Our reseller, 3d-Printing Solutions had an amazing opportunity to introduce 3D printing and 3D Systems at the NASA HCC Chancellor Symposium on Engineering.
Each year Stratasys sponsors an excellent competition between students to determine the most interesting and useful 3D printable designs. This year they’re launching the 2013 edition of the Extreme Redesign Challenge.
This year’s Extreme Redesign 3D printing Challenge applies the “extreme” label in a new way. It’s not just the redesigns but the potential winnings that are extreme.
While rapid prototyping of mechanical parts is still the mainstay of 3D printing, recent adoption of the technology by biomedical researchers has sparked interest in how additive manufacturing might be used in the future. Doug Hendrie at Gizmag recently profiled a new advancement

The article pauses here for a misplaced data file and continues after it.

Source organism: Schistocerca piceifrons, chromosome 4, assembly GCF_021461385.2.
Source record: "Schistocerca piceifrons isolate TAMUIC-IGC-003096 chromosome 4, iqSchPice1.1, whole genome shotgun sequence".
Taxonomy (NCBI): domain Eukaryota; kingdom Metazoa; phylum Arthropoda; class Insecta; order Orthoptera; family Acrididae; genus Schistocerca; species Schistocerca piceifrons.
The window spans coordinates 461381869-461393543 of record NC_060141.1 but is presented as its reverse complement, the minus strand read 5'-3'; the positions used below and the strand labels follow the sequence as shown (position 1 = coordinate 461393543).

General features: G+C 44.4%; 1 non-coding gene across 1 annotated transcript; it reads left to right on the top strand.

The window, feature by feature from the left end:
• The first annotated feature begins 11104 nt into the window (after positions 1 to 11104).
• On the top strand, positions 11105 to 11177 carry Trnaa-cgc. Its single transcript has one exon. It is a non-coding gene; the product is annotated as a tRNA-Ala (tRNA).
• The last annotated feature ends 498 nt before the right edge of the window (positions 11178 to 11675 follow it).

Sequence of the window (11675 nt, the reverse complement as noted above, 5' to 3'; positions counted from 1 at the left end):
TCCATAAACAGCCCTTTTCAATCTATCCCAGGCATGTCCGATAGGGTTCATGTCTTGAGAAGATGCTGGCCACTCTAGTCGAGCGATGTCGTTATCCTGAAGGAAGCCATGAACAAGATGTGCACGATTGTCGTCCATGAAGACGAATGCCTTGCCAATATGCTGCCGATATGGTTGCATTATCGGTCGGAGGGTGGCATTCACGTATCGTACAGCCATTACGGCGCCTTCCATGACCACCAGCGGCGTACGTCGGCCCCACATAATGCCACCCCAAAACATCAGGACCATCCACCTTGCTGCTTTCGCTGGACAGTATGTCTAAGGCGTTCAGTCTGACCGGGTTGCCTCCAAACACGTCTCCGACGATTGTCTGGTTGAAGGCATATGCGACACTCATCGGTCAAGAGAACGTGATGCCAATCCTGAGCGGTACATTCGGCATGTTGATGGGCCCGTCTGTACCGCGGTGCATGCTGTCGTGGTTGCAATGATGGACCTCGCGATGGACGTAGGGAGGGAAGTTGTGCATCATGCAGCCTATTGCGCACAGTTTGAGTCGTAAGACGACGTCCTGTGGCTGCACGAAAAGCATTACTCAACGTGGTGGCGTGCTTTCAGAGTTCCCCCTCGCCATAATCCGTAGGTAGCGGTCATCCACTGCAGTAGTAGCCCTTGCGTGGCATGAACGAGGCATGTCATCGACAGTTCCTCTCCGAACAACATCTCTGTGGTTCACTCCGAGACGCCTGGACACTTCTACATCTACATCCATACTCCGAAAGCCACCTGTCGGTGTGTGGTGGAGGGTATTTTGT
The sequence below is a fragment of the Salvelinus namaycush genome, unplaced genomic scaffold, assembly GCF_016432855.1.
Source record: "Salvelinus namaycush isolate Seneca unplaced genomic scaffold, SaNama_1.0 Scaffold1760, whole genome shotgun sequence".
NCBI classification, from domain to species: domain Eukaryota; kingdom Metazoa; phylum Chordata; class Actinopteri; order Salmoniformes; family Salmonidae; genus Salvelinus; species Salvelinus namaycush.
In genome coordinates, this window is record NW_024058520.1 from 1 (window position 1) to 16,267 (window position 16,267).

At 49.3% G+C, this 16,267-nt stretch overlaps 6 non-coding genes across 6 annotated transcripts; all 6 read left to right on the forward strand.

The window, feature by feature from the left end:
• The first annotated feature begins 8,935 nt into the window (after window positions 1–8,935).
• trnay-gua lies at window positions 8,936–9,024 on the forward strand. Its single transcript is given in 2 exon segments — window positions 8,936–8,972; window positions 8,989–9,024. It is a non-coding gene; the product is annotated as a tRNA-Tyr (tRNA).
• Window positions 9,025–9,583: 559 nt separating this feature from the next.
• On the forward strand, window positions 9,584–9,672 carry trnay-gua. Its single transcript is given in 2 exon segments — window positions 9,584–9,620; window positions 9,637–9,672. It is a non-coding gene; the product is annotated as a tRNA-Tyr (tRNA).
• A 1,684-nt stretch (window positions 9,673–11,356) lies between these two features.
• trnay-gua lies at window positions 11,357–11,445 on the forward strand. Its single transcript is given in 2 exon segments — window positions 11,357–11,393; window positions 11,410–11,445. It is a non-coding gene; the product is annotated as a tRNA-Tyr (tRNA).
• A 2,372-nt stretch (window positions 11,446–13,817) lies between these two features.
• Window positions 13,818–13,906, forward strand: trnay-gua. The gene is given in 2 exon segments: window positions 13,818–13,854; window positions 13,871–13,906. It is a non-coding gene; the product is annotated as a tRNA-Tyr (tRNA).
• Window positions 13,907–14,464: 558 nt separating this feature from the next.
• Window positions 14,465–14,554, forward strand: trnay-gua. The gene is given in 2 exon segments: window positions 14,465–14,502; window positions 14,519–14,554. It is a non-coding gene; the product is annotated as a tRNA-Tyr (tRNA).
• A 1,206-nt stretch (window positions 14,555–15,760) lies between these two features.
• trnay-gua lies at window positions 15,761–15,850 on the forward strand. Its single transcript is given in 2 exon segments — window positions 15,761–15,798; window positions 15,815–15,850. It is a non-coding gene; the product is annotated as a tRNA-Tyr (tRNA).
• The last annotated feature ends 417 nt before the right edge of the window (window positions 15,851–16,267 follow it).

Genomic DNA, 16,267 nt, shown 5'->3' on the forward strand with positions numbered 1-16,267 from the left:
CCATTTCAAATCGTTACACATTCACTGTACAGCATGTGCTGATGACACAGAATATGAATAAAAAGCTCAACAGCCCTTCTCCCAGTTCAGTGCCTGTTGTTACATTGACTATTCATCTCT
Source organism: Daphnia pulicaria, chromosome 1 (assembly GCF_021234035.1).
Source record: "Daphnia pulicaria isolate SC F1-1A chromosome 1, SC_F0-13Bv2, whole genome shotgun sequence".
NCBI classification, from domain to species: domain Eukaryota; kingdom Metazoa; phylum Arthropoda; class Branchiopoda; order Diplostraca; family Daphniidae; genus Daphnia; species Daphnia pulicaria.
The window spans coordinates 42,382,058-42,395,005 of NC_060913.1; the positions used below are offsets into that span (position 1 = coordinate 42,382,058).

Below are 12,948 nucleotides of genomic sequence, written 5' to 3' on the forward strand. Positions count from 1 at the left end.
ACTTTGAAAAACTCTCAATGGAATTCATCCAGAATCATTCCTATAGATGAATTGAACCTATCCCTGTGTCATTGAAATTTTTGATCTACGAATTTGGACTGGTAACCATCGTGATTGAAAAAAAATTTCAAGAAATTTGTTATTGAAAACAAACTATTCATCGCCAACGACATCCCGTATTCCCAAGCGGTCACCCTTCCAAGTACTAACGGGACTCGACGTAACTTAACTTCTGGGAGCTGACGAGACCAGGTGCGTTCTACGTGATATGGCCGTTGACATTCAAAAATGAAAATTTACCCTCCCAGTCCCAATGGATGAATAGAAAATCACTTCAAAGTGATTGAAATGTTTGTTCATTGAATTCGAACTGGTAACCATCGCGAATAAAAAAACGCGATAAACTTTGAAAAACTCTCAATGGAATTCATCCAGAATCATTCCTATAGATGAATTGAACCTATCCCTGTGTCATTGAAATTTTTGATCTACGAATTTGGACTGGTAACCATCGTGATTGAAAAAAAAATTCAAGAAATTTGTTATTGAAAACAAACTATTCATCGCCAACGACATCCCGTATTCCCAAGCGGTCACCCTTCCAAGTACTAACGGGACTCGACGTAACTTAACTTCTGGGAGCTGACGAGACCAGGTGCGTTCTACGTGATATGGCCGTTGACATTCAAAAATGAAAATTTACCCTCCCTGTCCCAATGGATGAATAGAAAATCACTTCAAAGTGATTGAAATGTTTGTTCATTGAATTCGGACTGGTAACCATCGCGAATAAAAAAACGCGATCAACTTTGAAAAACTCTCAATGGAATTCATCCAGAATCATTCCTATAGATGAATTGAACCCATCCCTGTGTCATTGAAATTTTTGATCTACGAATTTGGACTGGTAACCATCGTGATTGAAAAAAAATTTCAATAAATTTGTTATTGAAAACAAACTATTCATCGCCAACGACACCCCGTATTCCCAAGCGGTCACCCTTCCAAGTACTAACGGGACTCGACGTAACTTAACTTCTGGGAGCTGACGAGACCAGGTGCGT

In my inaugural post for ENGINEERING.com, I referred to 3D printing as ”a more inclusive, accessible industrial tool for product development.” This was in relation to the original rapid prototyping technologies of the early 90s. The intervening years have seen costs come down in terms of price/performance ratios and developments with processing capabilities and materials that have opened up a whole raft of applications for industrial users.